FLORIST Janine Sharp developed her  love of flowers and gardening while  pottering in her grandad’s garden as  a child.

She says: “The smell of hydrangea still reminds me  of him and I remember making arrangements from  the traditional flowers he grew there when I was  just five or six.

“Floristry is all I ever wanted to do. I left school at  16 and went straight to work at Thornbers in  Halifax as a junior florist.

“I spent the next year in a dingy cellar “mossing”  (before the days of florist’s oasis,  rings for wreaths  and other arrangements were covered in green  moss) and cleaning. There’s a lot of cleaning in  floristry and that’s how I spent my apprenticeship!”

It was therefore a cruel blow when Janine, the  owner of The Greenhouse, formerly of Lidget  Street, Lindley, received a medical diagnosis which  she thought would change her life forever.

The symptoms which she had developed 17 years  previously, including blindness in her left eye and  later fatigue and weakness in her left side, were  actually signs of the debilitating condition multiple  sclerosis which affects the way the nerve cells in the  brain and spinal cord communicate with each  other.

“I was devastated because you assume that it is the  end of your life. You’re looking into a tunnel and  see a wheelchair at the end of it,” said Janine, 44.

“My dad’s best friend had MS and I remembered a  really disabled figure, but fortunately for me I met a  lovely lady in her 80s who is living with the  condition and she showed me a way forward and  that life could be much more bearable.”

So, Janine, who describes herself as “tenacious”  and laughs “I don’t give up” made the brave and  life-changing decision which was to be her  salvation and four months ago moved the  business to a workshop next to her Bradley  home.

After serving her apprenticeship, she started  work at renowned Huddersfield florists The  Greenhouse in Lindley when she was 18 and 11  years later bought the business and became  the owner. To move from the building which  had played such a big part of her life was a  big  but necessary change.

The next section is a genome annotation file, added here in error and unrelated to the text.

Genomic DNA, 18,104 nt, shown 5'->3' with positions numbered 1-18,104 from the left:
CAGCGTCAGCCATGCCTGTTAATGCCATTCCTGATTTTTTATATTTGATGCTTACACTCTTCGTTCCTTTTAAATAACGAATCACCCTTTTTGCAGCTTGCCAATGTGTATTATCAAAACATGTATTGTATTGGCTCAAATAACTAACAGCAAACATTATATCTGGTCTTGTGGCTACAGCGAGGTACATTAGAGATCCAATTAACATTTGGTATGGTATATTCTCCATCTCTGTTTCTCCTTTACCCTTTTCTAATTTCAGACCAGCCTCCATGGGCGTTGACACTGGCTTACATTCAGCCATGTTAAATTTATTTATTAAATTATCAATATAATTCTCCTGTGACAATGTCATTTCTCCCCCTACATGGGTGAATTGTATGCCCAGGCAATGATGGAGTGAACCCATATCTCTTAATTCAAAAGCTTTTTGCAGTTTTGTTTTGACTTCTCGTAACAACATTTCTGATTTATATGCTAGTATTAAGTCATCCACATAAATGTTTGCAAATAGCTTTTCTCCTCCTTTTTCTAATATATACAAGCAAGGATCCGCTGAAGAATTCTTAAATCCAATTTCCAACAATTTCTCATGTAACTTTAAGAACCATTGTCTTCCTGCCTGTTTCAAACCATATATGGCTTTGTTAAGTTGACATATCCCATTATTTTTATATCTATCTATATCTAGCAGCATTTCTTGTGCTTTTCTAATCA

“It’s been a big wrench. My life has changed.  The routine of work has changed, but the shop  was too much with MS and everything else.

“I love my job. I eat, breathe and sleep flowers  and even keep a notepad by my bedside in case I  dream some new designs. I couldn’t give it up  forever.”

Business is now, quite literally blooming for  Janine and her four-strong staff from the  workshop next door to the home she shares with  her 18-year-old cat Nimbo and friendly whippet  Tito.

The extreme fatigue, which is a symptom of the disease, can wipe her out, but she can rest now she is at home and her supportive staff help her  through bad patches.

She is now enjoying regular yoga sessions to  help with the weakness in her left side. Just  seven weeks in she has seen a huge difference,  but forgetting plant names is the most  frustrating thing which she now faces.

The  anecdotes from the world of floristry, added  to her creative way with flowers, are why Janine  is renowned throughout the town for her talks  and demonstrations.

Her former students at Huddersfield Technical  College were also no doubt enthralled by her  tales.

One man amused staff when he ordered three  bouquets of a dozen red roses with separate  pieces of jewellery to be delivered to a woman,  culminating in a bouquet with an engagement  ring on Valentine’s Day – and then paid with the  woman’s card details.

They were not quite so amused when another  customer ordered bouquets for seven different  women on Valentine’s Day with prices ranging  from £20 to £120.

Another bouquet of red roses were wasted when  they were delivered to a house and a man, not  the one who ordered them, promptly accepted  them and put them straight into the dustbin.

“You’re with people on their red letter days, the  special times in their lives from births to  marriages and deaths. You walk alongside them  and guide them.

“Very few people actually know what they want  when they walk into a florists. You have to guide  them and coax it out of them. In doing so you  become a special friend.”